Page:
I was on to St. Austell and then Cornwall’s only city, Truro, and a visit to wonderful Truro Cathedral (completed in 1910). Next, I headed for Falmouth, both a holiday destination and a working port, Falmouth has a harbor filled with pleasure craft and working shipyards. On the head stands Pendennis Castle, built by Henry VIII, and scene of a five-month successful siege by the army of Parliament during the Civil War. It was after six when I made it to Penzance and got a room at the Queens Hotel. The hotel was familiar, but young Gemma on the front desk, eh, didn’t remember when I stayed here before—and bought pints for a couple of young soldiers that had just returned from fighting in the Falklands.
Day 3 – Mount’s Bay and the Penwith Peninsula
Sea fog blanketed West Cornwall; from the breakfast room, visibility was not much more than 100 yards. There wasn’t much point to an early start. The fog hadn’t lifted much as I headed on the back road the 10 miles to Land’s End. One can’t avoid it, and shouldn’t want to, but Land’s End itself is one of the few places in Britain that really deserves the moniker “tourist trap.” With a five quid charge to park, the privately owned complex proffers a variety of touristy shops and irrelevant charged “attractions” in addition to the spectacular coastal scenery and famous Land’s End signpost.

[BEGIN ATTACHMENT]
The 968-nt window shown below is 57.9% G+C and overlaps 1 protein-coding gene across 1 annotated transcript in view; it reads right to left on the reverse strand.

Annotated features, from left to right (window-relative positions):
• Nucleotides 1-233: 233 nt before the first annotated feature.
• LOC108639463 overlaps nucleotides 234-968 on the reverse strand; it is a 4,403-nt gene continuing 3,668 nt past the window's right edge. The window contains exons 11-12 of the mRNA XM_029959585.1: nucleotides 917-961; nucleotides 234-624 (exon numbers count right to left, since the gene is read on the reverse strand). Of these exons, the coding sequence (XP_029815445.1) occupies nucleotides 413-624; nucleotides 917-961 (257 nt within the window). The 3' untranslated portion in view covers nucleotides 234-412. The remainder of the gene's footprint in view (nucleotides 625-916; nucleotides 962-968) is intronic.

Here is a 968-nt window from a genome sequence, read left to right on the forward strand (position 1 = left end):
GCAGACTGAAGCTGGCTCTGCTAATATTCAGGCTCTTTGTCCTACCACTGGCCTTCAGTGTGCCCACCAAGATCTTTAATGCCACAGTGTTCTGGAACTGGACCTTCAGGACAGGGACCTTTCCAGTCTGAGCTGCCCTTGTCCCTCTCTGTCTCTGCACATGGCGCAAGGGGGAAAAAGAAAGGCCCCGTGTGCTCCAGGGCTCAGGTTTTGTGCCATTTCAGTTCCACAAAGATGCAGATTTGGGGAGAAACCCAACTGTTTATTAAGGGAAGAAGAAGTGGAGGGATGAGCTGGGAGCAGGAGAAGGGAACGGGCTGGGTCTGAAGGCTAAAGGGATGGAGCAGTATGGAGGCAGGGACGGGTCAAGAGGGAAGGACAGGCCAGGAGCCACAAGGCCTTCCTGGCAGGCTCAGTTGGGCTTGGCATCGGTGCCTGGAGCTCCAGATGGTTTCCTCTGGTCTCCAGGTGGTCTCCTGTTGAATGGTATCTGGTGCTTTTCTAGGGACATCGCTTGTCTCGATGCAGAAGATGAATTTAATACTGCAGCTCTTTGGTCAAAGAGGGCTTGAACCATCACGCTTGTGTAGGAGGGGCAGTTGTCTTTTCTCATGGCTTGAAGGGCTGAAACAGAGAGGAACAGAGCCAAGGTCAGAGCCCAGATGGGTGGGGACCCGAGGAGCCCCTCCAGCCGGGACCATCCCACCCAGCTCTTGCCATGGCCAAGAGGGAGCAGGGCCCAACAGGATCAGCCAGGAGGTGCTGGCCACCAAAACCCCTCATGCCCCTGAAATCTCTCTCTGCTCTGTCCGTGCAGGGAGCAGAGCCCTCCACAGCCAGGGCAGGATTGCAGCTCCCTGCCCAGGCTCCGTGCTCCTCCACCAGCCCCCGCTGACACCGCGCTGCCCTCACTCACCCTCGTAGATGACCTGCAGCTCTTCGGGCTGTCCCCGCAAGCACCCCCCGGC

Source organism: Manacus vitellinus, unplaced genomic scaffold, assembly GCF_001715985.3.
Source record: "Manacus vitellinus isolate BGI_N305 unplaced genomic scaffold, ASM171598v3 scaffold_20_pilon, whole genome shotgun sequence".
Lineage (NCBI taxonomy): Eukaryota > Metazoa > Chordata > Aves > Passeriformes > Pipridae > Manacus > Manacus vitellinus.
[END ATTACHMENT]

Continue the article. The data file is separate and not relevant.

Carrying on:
The B3309 coast road leads northeast 20 miles through St. Just to St. Ives. It took me a full hour to drive, full of switchbacks, single-track stretches and no more than 200 yards of straightaway the entire route. Down by the picturesque harbor at St. Ives I sat in the sun and munched a Cornish pasty for lunch (some things are obligatory). Threading back a dozen miles across the Penwith peninsula, it was a bright, sunny afternoon on the high ground. From the southern hillcrest, however, I could see all of Mount’s Bay below, still caked in dense fog. It began to burn off late afternoon as I hovered around Marazion to get pictures of St. Michael’s Mount.